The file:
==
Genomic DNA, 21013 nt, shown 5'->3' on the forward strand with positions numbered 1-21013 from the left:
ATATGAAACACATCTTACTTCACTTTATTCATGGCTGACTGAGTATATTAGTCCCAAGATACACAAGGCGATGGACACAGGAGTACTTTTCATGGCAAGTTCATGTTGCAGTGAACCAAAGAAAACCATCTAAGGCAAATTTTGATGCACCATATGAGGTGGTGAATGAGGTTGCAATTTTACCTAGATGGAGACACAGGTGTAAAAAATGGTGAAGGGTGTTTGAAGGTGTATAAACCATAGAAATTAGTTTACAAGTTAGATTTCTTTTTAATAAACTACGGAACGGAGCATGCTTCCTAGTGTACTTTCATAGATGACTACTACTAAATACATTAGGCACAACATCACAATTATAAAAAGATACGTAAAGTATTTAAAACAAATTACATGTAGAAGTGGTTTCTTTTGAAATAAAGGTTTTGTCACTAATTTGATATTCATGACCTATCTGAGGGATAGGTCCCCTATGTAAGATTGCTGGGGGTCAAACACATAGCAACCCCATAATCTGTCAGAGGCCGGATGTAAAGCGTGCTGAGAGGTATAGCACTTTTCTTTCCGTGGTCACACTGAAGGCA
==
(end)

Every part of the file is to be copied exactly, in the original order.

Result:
Genomic DNA, 21013 nt, shown 5'->3' on the forward strand with positions numbered 1-21013 from the left:
ATATGAAACACATCTTACTTCACTTTATTCATGGCTGACTGAGTATATTAGTCCCAAGATACACAAGGCGATGGACACAGGAGTACTTTTCATGGCAAGTTCATGTTGCAGTGAACCAAAGAAAACCATCTAAGGCAAATTTTGATGCACCATATGAGGTGGTGAATGAGGTTGCAATTTTACCTAGATGGAGACACAGGTGTAAAAAATGGTGAAGGGTGTTTGAAGGTGTATAAACCATAGAAATTAGTTTACAAGTTAGATTTCTTTTTAATAAACTACGGAACGGAGCATGCTTCCTAGTGTACTTTCATAGATGACTACTACTAAATACATTAGGCACAACATCACAATTATAAAAAGATACGTAAAGTATTTAAAACAAATTACATGTAGAAGTGGTTTCTTTTGAAATAAAGGTTTTGTCACTAATTTGATATTCATGACCTATCTGAGGGATAGGTCCCCTATGTAAGATTGCTGGGGGTCAAACACATAGCAACCCCATAATCTGTCAGAGGCCGGATGTAAAGCGTGCTGAGAGGTATAGCACTTTTCTTTCCGTGGTCACACTGAAGGCA